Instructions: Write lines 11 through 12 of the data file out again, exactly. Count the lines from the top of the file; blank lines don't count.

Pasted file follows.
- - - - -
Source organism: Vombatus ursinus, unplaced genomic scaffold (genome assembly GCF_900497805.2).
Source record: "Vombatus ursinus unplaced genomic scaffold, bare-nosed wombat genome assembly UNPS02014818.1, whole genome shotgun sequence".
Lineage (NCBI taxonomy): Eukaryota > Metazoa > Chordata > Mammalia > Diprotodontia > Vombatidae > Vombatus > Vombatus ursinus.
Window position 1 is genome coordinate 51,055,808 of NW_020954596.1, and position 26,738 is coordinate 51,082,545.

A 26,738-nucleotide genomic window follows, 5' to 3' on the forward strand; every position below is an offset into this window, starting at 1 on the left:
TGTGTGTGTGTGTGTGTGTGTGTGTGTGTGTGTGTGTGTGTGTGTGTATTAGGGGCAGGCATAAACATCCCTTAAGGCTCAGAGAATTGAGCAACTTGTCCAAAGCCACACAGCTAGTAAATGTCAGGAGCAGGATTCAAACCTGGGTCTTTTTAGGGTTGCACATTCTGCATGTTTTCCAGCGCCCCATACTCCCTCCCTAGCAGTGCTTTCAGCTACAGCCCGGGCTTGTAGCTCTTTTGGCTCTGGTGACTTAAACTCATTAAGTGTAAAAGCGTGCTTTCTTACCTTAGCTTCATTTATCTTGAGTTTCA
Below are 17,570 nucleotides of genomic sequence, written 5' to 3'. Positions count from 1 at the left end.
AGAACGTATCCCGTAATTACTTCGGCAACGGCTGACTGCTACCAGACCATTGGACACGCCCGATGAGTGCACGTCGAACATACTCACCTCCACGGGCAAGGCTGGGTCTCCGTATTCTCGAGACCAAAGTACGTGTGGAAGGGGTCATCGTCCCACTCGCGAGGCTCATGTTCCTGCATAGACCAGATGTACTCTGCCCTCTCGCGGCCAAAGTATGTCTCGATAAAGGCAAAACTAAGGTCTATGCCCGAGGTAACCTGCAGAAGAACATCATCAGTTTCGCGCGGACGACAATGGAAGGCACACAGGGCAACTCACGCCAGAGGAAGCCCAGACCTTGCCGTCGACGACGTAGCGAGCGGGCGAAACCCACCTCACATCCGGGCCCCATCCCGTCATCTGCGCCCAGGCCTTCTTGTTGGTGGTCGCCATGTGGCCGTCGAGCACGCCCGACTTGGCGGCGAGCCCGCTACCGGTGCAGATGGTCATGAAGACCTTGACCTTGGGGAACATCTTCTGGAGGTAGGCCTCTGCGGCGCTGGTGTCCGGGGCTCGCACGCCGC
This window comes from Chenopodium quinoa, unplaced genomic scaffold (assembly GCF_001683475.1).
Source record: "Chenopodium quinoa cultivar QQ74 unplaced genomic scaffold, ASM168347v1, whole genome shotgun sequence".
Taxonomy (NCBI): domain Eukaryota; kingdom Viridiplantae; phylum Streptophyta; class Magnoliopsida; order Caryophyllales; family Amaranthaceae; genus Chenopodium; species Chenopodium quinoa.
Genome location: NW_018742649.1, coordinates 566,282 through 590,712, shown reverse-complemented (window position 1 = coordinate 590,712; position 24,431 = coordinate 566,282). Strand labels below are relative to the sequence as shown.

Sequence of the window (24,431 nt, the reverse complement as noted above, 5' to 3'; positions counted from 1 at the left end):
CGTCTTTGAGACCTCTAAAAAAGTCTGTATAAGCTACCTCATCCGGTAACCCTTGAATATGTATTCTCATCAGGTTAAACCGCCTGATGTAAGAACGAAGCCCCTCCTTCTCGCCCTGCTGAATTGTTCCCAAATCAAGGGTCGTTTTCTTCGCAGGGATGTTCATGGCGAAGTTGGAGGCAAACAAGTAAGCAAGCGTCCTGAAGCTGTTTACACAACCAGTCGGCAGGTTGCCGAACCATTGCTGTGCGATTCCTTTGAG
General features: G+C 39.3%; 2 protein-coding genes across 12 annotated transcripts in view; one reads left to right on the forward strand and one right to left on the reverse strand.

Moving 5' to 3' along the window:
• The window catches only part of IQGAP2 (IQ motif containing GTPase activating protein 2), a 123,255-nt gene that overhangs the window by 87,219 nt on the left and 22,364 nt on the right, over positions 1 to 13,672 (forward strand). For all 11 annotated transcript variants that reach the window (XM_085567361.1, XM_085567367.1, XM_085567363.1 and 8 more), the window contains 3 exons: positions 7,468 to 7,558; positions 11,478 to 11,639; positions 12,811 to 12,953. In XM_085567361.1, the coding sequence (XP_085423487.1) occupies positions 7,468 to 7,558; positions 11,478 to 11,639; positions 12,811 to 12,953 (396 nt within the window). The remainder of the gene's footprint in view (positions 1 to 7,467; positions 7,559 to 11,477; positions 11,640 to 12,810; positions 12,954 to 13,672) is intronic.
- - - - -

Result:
Taxonomy (NCBI): domain Eukaryota; kingdom Viridiplantae; phylum Streptophyta; class Magnoliopsida; order Caryophyllales; family Amaranthaceae; genus Chenopodium; species Chenopodium quinoa.
Genome location: NW_018742649.1, coordinates 566,282 through 590,712, shown reverse-complemented (window position 1 = coordinate 590,712; position 24,431 = coordinate 566,282). Strand labels below are relative to the sequence as shown.